product.js and enhance it so that the API will return an error if we want to buy a negative amount of products.
In this lesson we will learn how to create a boot script.
We will use a boot script to create or update a predefined admin user, and give that user an Access Token. That way we don't have to log in to the API each time we want to use it as an authenticated user.
In this lesson we will learn how to protect our API using ACL’s.
ACL stands for Access Control List and it's function is to control permissions of resources in the API. It does this by keeping a mapping between an API resource and a principal. An API resource as an API endpoint like a remote method or a whole model. A principal in LoopBack are users or applications that can be grouped in a role.
In order to get the API production ready we will protect a selection of our REST endpoints with ACL’s. We will look at how we can obtain an access token and how we can use that in our requests.
Finally we will write some unit tests to make sure that the ACL does what we expect. We enhance our test setup by exporting
request with is provided by the supertest library.
In our tests we use
request to verify that our endpoints return the correct HTTP status code.
In this lesson we will learn how to add operation hooks to our models. In the Product model we will create a
before safe observer that will check if the category we want to add the product to exists.
In our Category model we will create a
before delete observer to prevent categories from being deleted when they have products.
We will create a unit test to verify that both of these operation hooks work as expected.
In this lesson we will learn how to add tests to the project to make sure our API behaves as we expect.
chai as devDependencies we will add
test:watch scripts to our
package.json. We will create a different datasource what we will use when running the tests by copying
datasources.test.json and prefixing our
test command with
We will verify that our tests run against an empty datasource. We’ll also add various tests to verify that our remote method and validation on the Product model behave as expected.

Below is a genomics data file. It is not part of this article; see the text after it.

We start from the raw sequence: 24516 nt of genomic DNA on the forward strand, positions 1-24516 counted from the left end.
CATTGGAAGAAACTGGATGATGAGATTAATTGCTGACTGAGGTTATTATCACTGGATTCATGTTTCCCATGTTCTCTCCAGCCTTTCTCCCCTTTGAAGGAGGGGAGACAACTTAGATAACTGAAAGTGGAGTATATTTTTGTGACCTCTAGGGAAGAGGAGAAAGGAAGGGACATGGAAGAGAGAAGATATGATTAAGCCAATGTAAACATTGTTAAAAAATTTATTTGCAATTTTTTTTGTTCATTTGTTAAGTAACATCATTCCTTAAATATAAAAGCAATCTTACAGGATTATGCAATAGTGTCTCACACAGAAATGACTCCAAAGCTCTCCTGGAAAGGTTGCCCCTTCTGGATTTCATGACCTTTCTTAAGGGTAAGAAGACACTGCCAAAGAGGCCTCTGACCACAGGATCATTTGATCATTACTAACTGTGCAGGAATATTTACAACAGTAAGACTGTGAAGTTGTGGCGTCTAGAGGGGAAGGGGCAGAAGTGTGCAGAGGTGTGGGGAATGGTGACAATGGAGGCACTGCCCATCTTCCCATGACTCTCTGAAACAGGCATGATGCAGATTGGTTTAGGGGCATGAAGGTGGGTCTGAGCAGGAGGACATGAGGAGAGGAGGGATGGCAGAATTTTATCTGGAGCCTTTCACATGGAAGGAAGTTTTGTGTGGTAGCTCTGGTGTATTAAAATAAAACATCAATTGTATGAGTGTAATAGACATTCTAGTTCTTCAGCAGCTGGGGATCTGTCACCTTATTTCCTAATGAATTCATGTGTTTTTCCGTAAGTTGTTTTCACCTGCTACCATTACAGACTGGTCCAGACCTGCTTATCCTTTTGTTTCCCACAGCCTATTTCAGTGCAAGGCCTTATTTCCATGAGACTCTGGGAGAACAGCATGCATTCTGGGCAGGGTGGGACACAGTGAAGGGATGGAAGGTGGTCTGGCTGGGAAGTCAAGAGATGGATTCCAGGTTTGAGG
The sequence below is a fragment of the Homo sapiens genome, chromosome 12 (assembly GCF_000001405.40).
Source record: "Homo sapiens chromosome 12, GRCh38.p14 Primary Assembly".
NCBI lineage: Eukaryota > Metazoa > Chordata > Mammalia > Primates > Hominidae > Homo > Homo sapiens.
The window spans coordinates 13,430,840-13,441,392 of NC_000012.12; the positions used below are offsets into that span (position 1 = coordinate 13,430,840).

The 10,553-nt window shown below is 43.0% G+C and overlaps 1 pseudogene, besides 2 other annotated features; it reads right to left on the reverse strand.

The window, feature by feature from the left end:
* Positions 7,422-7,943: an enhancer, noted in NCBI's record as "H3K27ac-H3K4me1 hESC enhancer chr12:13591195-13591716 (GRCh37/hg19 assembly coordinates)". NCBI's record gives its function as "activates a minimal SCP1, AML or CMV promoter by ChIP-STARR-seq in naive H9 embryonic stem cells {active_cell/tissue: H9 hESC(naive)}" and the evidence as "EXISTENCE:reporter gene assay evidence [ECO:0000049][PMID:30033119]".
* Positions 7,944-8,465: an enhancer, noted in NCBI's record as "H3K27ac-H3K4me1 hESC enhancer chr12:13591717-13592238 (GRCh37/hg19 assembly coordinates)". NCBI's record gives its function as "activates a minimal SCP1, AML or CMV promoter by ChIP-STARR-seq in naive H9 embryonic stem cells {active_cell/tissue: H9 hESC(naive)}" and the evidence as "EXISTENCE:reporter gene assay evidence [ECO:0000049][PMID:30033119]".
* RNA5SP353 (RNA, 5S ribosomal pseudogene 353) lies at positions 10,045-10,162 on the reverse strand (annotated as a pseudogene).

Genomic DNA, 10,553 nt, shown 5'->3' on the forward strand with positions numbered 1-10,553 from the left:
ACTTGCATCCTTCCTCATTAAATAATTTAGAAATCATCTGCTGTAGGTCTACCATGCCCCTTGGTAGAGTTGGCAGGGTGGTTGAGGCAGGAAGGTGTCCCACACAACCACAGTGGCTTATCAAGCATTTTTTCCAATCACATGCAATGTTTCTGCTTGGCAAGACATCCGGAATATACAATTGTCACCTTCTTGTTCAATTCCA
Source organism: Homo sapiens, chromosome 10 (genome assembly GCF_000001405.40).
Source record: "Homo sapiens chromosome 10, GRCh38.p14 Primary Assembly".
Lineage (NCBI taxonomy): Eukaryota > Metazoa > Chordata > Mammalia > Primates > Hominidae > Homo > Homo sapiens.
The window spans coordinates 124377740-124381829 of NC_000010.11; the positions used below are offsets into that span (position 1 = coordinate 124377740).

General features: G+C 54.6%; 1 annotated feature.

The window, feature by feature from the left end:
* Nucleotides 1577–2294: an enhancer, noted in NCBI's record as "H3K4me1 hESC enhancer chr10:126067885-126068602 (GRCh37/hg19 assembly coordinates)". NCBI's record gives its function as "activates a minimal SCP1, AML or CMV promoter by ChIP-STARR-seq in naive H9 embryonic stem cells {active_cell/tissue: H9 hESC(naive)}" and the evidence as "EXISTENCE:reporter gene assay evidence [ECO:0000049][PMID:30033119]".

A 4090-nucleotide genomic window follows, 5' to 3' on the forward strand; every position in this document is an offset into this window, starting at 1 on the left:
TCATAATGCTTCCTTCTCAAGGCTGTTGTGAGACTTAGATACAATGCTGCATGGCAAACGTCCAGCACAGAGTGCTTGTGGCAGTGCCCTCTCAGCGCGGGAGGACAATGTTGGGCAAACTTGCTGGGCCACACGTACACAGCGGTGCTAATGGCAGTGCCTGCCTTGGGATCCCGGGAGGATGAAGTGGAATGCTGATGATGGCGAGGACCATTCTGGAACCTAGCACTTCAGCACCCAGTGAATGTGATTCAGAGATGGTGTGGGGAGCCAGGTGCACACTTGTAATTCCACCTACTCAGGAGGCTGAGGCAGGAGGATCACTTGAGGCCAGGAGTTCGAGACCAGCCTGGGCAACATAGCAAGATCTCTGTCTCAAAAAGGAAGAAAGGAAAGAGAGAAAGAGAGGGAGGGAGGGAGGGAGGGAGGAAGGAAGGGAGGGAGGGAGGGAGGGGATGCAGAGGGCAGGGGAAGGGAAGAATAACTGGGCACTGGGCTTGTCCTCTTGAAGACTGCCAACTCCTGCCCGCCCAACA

We can add validation rules to our models to make sure the data we store in our API is how we want it.
In this lesson we will add validation rules to the Product model.
We will make sure the product name has a minimal length using the
validatesLengthOf rule and that it is unique using the
For the price property we will add a custom validation to make sure that the value entered is not a negative integer. Additionally we will show how to do an async validation using
validateAsync . This can for instance be useful if you want the validation to depend on a value in the database or a remote system.
A relation in LoopBack is a way to associate the data from multiple models with each other. LoopBack supports various types of relations each with a different use case.
In this lesson we will create a second model called Category and create a relation between the Category and the Product models. To do this we will first add a property to the Product model called
categoryId. This will allow us to store for each Product the category it belongs to. We then move on to create the actual relationships.
Our first relationship defines that a
Category hasMany Products and the second one that a
Product belongsTo a Category.
After defining these relations we will use the API Explorer to see how we can interact with this related data.
In this lesson we will learn to create a development mode for our server. We do this by installing nodemon as a dev dependency and creating a script tag called 'dev'.
This script tag will execute the command
nodemon server/server.js --watch common --watch server.
We can execute this command by running
npm run dev.
When running in development mode the server will be automatically restarted when there are changes detected in the
In this lesson we'll show how to setup a
.babelrc file with presets and plugins. Then create npm scripts that use
babel-preset-env we'll show how to target specific versions of node and how to use babel plugins, while not transpiling features (like
await) that are already supported by node natively.
In this lesson, we’ll learn how to host a simple bot with Heroku. We'll learn how to create a new Heroku application and how to deploy our code to Heroku using git. We’ll learn how to change our project from a web app to a worker app and how to create a Procfile. We'll also see how to see output from our Heroku app with the command
Make a Twitter Audio Bot That Composes a Song Based on a Tweet - In the final bot lesson, we'll compose a ditty based on a tweet, save it as an audio file, and post it to Twitter. Because Twitter only supports uploading audio in video form, we'll learn how to create a video from the MIDI file and post it to Twitter. This is a longer video since we are going over how to create this pipeline from scratch.
We'll use RiTa to tokenize the text of a tweet and find the parts of speech:
We'll use Jsmidigen to compose a tune in a MIDI format:
We'll also use FFMPEG, which will help us create a video from our audio and a picture:
And we'll use TiMidity to convert our MIDI file to a Wav file:
You can use any image in place of the black image used in this video.